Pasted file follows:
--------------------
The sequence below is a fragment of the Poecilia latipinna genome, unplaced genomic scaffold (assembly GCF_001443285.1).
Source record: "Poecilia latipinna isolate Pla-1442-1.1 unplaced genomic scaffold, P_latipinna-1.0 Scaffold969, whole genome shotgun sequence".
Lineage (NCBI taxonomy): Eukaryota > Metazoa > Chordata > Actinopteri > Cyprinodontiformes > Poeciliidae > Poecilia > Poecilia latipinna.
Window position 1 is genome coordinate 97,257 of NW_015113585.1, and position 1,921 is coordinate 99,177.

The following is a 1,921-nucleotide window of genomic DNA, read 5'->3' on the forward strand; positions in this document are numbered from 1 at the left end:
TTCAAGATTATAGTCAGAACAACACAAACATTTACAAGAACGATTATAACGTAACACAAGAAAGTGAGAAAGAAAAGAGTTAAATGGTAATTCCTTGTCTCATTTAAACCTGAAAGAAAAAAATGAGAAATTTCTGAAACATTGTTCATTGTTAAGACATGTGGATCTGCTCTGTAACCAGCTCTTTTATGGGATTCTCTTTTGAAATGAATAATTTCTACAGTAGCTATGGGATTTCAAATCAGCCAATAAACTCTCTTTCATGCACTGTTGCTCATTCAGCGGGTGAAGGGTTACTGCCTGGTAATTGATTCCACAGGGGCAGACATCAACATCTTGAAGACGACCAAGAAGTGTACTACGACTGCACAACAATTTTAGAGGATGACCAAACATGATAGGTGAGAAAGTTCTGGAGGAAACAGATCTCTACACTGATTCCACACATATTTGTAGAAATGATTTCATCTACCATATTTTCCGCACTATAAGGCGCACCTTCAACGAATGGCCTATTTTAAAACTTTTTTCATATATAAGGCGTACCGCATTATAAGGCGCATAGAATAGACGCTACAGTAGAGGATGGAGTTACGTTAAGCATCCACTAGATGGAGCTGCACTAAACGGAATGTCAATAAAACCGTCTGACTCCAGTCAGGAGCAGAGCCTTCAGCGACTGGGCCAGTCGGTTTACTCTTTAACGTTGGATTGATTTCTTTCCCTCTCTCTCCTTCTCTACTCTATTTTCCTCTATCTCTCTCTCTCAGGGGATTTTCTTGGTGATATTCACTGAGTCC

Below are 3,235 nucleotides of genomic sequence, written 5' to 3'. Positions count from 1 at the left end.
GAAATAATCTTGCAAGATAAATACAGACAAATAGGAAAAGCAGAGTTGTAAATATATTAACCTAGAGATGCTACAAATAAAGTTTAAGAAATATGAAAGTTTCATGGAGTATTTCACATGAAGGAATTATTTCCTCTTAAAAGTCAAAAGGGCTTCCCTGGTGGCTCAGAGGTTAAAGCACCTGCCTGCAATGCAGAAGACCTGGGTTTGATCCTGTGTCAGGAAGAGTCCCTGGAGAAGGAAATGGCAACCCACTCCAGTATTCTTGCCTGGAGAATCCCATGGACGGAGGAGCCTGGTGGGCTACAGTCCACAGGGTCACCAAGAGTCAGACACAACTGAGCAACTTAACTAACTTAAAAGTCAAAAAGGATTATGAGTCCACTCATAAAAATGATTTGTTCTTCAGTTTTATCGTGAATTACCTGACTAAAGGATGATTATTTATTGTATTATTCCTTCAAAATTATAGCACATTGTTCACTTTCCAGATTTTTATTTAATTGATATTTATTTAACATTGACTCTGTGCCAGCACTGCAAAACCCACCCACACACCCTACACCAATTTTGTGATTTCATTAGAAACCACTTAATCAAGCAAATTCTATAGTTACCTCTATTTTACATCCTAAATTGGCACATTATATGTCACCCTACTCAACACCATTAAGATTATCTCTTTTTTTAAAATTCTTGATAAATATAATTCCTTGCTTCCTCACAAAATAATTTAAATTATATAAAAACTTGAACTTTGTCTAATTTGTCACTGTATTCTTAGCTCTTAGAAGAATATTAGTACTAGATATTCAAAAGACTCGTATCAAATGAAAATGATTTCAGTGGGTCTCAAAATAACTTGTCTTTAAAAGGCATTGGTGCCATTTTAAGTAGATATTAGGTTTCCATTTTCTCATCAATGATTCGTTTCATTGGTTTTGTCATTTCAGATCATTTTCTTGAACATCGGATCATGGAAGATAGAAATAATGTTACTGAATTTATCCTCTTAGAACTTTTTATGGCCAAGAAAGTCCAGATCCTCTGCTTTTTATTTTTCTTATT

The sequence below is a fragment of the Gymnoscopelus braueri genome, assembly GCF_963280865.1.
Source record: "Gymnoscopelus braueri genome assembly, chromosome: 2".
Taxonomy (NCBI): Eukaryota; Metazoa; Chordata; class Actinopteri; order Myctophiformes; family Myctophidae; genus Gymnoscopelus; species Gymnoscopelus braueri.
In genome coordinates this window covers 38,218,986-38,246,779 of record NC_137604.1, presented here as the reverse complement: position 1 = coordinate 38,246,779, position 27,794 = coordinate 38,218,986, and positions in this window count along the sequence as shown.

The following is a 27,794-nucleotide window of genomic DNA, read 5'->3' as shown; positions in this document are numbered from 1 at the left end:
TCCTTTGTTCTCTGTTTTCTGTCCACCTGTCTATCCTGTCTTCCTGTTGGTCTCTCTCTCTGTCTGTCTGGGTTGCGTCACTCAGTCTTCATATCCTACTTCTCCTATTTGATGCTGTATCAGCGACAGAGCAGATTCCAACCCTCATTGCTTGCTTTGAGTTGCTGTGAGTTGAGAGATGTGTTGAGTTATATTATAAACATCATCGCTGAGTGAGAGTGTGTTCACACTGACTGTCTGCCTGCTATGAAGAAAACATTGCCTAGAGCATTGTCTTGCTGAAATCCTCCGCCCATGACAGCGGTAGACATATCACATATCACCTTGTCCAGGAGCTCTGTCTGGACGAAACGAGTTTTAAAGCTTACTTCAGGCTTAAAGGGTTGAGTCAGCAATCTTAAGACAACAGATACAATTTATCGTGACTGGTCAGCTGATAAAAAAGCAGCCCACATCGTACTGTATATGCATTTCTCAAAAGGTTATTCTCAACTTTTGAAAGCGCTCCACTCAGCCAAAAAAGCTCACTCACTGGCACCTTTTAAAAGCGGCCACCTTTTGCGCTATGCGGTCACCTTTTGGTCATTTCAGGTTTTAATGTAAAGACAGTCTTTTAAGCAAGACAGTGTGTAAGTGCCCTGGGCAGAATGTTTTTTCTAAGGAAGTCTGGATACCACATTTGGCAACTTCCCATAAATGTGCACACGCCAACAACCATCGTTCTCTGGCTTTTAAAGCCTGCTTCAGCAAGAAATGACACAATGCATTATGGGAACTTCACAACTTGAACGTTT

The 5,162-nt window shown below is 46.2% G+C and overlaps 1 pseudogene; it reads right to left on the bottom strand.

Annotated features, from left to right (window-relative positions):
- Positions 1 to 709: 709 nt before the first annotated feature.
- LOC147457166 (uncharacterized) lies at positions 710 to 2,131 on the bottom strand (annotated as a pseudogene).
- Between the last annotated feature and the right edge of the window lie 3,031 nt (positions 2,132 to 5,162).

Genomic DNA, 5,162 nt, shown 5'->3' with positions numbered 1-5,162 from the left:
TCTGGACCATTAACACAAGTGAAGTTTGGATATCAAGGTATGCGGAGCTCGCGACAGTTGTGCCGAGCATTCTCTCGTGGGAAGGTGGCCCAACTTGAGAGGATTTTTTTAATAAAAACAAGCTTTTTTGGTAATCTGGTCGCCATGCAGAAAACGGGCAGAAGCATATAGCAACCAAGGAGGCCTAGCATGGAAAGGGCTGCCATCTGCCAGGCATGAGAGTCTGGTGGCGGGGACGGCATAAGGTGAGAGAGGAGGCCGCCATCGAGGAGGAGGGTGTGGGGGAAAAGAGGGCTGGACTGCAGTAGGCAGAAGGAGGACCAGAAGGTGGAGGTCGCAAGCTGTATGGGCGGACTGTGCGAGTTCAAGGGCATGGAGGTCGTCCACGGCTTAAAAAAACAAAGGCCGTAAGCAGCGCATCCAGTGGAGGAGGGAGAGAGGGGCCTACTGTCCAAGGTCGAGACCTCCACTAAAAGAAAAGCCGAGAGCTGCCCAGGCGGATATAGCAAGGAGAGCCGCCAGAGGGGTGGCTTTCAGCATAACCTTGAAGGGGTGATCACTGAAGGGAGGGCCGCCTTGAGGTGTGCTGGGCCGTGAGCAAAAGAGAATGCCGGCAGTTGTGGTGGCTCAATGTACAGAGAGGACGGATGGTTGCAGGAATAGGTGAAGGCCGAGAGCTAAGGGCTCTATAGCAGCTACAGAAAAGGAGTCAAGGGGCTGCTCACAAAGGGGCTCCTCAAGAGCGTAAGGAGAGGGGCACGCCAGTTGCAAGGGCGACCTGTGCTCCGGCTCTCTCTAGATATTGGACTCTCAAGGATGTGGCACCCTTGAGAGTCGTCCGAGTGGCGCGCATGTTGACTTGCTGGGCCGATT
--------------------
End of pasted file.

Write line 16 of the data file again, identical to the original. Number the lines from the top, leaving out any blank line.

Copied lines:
Annotated features, from left to right (window-relative positions):